I recently read in the November 13th issue of The New York Times Magazine that an evangelist named Ralph Drollinger has been conducting weekly “Bible study” meetings for the Trump Cabinet. To be fair, not all the cabinet members attend (the meetings are apparently not mandatory), and a number of the attendees aren’t even Cabinet members (notably, Jeff Sessions and Jim Bridenstine who leads NASA); however, a number of Trump insiders – like Pence and Pompeo – have publicly endorsed and “sponsored” Drollinger’s non-profit Capitol Ministries.
None of this information should be notable (isn’t the United States the foremost champion of religious freedom?) as long as the separation of church and state is maintained. That is the key element; those in government service should, in fact, hold and maintain personal religious beliefs, but those beliefs should not overshadow or impinge upon the public good or any constitutional guarantees. In short, if one’s religious beliefs conflict with or impose restrictions on the beliefs of others, they violate the principle of that separation of church and state.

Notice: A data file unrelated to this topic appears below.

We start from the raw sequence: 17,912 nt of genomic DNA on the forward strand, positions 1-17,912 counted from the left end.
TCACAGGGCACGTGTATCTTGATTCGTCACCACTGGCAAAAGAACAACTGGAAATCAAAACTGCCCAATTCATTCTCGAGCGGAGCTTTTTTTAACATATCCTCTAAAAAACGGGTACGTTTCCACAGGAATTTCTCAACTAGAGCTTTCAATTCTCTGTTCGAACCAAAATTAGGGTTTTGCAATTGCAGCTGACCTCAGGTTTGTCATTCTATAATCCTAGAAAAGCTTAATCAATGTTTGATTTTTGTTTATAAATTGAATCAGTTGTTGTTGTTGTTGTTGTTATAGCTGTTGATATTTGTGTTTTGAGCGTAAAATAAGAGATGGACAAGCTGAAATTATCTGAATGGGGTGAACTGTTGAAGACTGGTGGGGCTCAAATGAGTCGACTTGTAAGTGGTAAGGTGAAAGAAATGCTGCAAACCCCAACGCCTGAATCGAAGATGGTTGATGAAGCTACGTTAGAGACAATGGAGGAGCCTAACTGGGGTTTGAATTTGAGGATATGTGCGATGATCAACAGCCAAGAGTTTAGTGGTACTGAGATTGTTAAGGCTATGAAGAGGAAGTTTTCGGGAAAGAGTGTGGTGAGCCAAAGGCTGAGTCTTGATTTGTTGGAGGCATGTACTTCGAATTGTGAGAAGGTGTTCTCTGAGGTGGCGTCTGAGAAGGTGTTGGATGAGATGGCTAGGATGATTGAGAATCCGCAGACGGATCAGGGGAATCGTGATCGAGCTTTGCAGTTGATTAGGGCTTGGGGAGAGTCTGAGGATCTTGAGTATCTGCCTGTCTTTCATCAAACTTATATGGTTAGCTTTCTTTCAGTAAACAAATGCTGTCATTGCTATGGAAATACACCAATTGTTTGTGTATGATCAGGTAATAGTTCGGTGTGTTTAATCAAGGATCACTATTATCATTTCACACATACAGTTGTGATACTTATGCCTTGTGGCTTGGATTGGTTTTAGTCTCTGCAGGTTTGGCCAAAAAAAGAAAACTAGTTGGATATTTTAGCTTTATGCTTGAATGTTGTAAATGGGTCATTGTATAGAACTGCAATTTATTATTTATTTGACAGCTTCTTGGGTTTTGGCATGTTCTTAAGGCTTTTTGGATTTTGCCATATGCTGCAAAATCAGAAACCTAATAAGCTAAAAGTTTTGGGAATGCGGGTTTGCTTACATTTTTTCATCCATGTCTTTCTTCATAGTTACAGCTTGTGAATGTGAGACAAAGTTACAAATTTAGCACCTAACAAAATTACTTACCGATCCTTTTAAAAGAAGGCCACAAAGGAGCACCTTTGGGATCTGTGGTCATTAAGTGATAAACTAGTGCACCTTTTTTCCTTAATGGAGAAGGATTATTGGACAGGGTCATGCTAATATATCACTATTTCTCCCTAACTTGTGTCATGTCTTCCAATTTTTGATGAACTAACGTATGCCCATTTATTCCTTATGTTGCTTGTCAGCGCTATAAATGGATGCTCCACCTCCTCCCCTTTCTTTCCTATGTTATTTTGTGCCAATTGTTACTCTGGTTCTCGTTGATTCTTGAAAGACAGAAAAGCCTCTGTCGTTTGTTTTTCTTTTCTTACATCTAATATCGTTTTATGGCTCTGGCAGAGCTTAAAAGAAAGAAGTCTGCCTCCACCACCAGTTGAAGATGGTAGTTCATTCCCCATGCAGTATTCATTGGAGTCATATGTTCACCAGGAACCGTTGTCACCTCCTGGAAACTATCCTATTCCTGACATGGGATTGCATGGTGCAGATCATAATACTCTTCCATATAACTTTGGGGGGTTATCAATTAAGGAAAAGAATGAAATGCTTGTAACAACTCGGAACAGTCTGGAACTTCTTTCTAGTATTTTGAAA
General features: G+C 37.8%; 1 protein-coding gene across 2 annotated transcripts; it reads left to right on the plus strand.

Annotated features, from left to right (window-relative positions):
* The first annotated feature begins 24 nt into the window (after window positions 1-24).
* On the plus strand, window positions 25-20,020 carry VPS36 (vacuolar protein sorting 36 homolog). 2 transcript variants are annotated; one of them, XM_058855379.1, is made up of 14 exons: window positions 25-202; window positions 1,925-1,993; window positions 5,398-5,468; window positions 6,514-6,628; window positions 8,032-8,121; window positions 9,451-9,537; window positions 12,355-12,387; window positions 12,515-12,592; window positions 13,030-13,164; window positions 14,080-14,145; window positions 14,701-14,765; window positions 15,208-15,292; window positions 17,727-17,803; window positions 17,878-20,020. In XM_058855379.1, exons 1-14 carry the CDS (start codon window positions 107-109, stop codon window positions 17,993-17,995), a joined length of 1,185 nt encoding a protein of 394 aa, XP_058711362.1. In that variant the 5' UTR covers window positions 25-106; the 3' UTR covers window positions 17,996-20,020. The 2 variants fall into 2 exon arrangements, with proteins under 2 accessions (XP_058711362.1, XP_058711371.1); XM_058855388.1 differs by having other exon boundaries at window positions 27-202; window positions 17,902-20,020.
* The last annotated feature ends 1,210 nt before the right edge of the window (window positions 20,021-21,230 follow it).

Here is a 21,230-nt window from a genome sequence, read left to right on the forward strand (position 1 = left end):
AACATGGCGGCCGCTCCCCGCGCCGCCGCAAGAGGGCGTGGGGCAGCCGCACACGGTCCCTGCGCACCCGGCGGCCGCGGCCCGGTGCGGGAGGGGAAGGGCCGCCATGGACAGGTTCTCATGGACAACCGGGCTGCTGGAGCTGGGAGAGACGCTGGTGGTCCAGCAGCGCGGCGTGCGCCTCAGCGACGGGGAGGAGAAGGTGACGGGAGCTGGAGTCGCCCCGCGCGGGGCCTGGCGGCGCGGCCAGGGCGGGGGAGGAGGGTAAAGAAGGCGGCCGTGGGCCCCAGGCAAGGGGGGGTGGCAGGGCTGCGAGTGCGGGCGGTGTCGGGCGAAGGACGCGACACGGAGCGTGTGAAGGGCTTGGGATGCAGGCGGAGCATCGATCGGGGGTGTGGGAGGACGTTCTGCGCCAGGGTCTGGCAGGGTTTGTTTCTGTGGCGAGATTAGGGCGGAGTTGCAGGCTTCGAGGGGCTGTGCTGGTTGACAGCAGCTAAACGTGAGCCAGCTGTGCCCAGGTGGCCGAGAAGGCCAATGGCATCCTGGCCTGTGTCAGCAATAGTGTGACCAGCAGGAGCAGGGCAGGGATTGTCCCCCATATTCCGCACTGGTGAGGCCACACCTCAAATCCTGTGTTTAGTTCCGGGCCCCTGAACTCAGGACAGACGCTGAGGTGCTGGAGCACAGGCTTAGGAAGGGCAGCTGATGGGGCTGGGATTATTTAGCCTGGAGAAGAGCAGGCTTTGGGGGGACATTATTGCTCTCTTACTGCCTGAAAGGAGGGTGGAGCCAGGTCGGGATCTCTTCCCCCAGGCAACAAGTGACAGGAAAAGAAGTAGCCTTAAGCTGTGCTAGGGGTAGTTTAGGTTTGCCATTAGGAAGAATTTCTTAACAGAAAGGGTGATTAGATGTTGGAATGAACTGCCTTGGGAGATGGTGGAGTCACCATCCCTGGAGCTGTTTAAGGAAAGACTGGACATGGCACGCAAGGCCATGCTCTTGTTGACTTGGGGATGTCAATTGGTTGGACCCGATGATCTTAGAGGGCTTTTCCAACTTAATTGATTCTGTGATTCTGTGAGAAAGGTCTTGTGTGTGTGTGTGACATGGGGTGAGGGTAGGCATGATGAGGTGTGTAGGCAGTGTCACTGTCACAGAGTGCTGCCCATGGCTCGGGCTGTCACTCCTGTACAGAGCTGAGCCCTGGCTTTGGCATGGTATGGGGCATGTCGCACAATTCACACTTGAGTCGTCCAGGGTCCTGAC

Drollinger’s Capitol Ministries professes to stay out of politics but to simply “teach.” Yet, one often bears on the other, as outlined in the New York Times article:
…on issues like marriage (men lead, women submit), homosexuality (“an abomination” and “illegitimate in God’s eyes”), abortion (a slippery slope to infanticide), climate change (a radical belief promoted by “secular fad theorists”), and family separation at the Southern border (an appropriate punishment for “illegal immigrants”). To Drollinger, the Bible is more than the literal word of God. It is the only defensible basis for any rational thought.
How is any of this not an infringement on the rights of those who are not evangelical Christians? Of non-Christians? Of the American ideal? Trump may not attend the weekly Bible study sessions, but he enables them just as the participants in that enable him, excuse him, and hypocritically ignore or rationalize his worst acts and intentions because they derive benefit from them. I can hear the nun in Game of Thrones now: Shame! Shame!